I AM FEELING URGENT, THOUGH THE MUD says wait, and there’s barely a thing but me and a winter aconite (above) awake. But as soon as I can approach the beds and borders, or really walk around here on solid (not squishy) ground, here’s what I am going to hurry and do:
1. Target earliest bloomers like Euphorbia for immediate cutbacks. Don’t try letting them re-grow from up above; it’s too strenuous for their good. Ask them to push anew from the base by giving an end-of-winter severe haircut, down near the base. Even later-bloomers that grow from those dense, cushion-like crowns (Sedum spectabile, such as ‘Autumn Joy,’ comes to mind) will be easier to clean up now than once they start to push.
2. Evergreen or otherwise-persistent perennial foliage (European ginger or Asarum europaeum, Helleborus, Epimedium) that will soon be replaced with a fresh flush of leaves needs to go, too. Yes, the plant will do just fine even if you leave it on…but will look so much tidier if you snip off and compost last year’s leaves. Another that I need to get to fast in this category: Acorus gramineus ‘Ogon,’ the grasslike variegated sweet flag. Impossible to clean it up once it gets going again.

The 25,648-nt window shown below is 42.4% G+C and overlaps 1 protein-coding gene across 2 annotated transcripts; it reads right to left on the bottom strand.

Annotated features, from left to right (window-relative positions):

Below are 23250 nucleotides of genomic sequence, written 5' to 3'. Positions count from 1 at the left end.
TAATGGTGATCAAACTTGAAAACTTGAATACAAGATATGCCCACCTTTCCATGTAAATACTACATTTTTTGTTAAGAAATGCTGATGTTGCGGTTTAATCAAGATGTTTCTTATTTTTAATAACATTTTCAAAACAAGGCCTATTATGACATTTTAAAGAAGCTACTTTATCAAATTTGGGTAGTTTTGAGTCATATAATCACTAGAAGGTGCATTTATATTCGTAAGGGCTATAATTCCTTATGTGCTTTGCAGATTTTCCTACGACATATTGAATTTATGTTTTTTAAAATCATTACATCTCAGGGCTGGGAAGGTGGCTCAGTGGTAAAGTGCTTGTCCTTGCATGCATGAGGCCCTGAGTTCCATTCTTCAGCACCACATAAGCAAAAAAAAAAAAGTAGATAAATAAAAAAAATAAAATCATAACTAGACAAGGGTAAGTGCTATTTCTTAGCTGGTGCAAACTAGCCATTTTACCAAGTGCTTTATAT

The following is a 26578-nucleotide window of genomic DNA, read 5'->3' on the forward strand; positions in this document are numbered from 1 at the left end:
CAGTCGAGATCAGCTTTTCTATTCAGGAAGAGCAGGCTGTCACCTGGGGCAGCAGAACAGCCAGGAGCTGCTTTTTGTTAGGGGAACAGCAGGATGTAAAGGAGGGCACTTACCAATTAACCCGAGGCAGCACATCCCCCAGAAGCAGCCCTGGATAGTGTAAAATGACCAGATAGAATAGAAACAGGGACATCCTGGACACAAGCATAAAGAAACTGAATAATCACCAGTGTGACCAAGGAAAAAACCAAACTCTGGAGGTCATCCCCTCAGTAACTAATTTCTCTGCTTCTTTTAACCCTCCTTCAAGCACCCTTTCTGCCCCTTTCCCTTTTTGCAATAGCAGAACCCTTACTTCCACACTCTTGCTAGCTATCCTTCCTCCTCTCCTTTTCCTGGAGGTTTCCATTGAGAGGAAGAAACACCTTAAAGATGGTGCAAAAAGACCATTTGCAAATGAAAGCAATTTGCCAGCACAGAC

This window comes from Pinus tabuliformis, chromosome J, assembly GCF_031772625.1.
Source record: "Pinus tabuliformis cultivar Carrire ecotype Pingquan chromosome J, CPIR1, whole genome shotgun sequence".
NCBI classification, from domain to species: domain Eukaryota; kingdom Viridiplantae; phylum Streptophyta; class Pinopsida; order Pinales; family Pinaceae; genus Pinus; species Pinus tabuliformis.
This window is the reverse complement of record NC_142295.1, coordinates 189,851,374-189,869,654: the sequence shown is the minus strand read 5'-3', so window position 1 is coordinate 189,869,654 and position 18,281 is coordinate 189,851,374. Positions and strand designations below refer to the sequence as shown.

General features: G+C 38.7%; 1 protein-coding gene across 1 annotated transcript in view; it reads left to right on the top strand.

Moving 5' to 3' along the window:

3. Cut down ornamental grasses. Mice and all the rest of the garden undesirables are thinking it’s the Maternity Ward in there, I fear, so off with their heads (the grasses’, that is), right by the base, asap.
4. Empty bird boxes. Bluebirds won’t accept a dirty box, and I always hope for at least one family of bluebirds a year. Wear a glove when you do this task; more than one nesting mouse has run up my arm in the process. Ugh.
5. Muck fallen leaves from the frog ponds. This annual ritual, accomplished gently with endless swoops of a fish net, digs up more than debris. Then I’ll get the filters and pumps set up and running, too.
One thing I am not going to do, contrary to the American obsessive-compulsive lawn disorder I was brought up to believe in: feed the lawn. If I feed, it’s in fall, when the food will be used to encourage lawn-strengthening downward root growth instead of green stuff up top. I may order some all-natural organic lawn food during the spring sales, but it will be for fall use.